Younis Khan
Younis Khan bats during his final test match against West Indies. Photo by WICB Media/Randy Brooks of Brooks Latouche Photography

By John L. Aaron
Former Pakistan captain Mohammad Younis Khan  Inducted into the Cricket Hall of Fame on Saturday, August 28, at Antun’s in Queens Village, NY. He will join other Pakistani Test greats already inducted into the Hall of Fame established in 1981. Those former Test players include Hanif Mohammad, Mansoor Akhtar, Mushtaq Mohammad, and Javed Miandad. This year’s New York Induction Ceremony is expected to attract more than 250 guests. The gala event will also recognize the enormous contribution to cricket by the legendary Test cricketer and Barbados’ only living national hero Sir Garfield Sobers, honoring him with the Cricket Hall of Fame’s Lifetime Achievement Award.

The Induction Ceremony kicks off with a cocktail reception at 7:00 PM, followed by the induction of this year’s class of nominees, dinner, and dancing.

According to Mascelles Bailey, chairman of the New York Planning and Organizing committee, the inductees were all nominated and approved for induction last year; however, because of the Covid-19 pandemic, the ceremony was held virtually via Zoom. Five of those identified for installation opted to receive their induction instruments in person this year in New York.

With Younis Khan, the magnificent Pakistani stroke player headlining this year’s New York induction ceremony, The Hall of Fame will also induct five local cricketers and the New York City Brooklyn Borough Parks Commissioner.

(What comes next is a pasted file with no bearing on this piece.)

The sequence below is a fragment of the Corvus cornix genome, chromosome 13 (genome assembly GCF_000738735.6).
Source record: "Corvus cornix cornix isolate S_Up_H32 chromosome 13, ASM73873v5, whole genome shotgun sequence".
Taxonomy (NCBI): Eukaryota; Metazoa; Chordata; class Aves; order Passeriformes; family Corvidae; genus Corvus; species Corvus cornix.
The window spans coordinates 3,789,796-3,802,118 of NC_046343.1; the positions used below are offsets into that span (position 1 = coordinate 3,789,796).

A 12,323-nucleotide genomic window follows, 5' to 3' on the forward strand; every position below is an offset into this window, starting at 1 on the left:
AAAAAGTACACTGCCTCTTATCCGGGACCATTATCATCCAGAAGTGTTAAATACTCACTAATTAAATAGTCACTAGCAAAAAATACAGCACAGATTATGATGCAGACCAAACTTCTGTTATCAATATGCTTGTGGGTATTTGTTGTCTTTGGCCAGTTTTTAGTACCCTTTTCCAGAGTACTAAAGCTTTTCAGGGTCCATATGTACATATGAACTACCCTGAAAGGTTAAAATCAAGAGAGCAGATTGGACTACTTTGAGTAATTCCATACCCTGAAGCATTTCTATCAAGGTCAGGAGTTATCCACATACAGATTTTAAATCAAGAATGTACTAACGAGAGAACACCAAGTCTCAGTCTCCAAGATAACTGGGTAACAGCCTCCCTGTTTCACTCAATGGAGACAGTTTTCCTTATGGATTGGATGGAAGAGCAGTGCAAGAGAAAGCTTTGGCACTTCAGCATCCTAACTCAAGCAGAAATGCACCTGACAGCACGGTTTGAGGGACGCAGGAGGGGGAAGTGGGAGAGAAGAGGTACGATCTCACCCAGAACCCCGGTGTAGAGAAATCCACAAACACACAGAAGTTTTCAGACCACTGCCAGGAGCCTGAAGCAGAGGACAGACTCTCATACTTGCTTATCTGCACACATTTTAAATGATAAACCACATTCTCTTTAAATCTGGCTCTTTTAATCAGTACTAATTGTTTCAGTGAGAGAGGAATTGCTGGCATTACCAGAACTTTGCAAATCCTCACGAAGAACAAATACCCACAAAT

Younis Khan has represented Pakistan in all three formats of the sport as a player and captain. He played 118 Tests, 265 ODIs, and 25 T20s for Pakistan between 2000 and 2017. The 44-year old middle-order batsman has an unenviable Test average of over 50 and was at the helm when Pakistan whitewashed England 3-0 in the 2012 Test Series in Dubai, UAE. Khan has a triple-hundred and a well-remembered double-century against India. He retired from international cricket in 2017 at the end of the Pakistan tour of the West Indies. The highlight of Khan’s cricket career must be as skipper of Pakistan in the ICC World T20 final in 2009. It was a crowning moment for the Mardan, Pakistan, born player who once turned down the Pakistani captaincy, only to accept it eventually and skippered his country to respectability in the international cricket arena.

Younis Khan
Younis Khan was given a guard of honor in his final test. Photo by WICB Media/Randy Brooks of Brooks Latouche Photography

Younis Khan is the first Pakistani cricketer to score 10,000 plus runs in Test cricket, and his 34 centuries is the highest number of Test centuries by a Pakistani Test cricketer. Joining the Pakistani Test great will be local cricketing stalwarts Joseph Allen, Zamin Amin, Wesley King, Lee Ramsay, and Parks Commissioner Martin Maher.

Joe Allen
Joe Allen

Jamaican-born Joe Allen has represented Cornwall Cricket Club for many years, winning multiple championship titles with the club along the way. He was named MVP five times while playing in the National Cricket League in New York. Allen has also served in several administrative capacities and is currently part of the New York Cricket Masters.

Joe Allen has coordinated many cricket trips to Canada, Barbados, Jamaica, and within the USA. He has been sponsoring a cricket and a football team for the past 25 years in his hometown of Mines District, St. Ann, Jamaica. Such is the range of involvement, dedication, and the spirit of giving back to the community – hallmarks of Joe Allen’s contributions to sport and the community.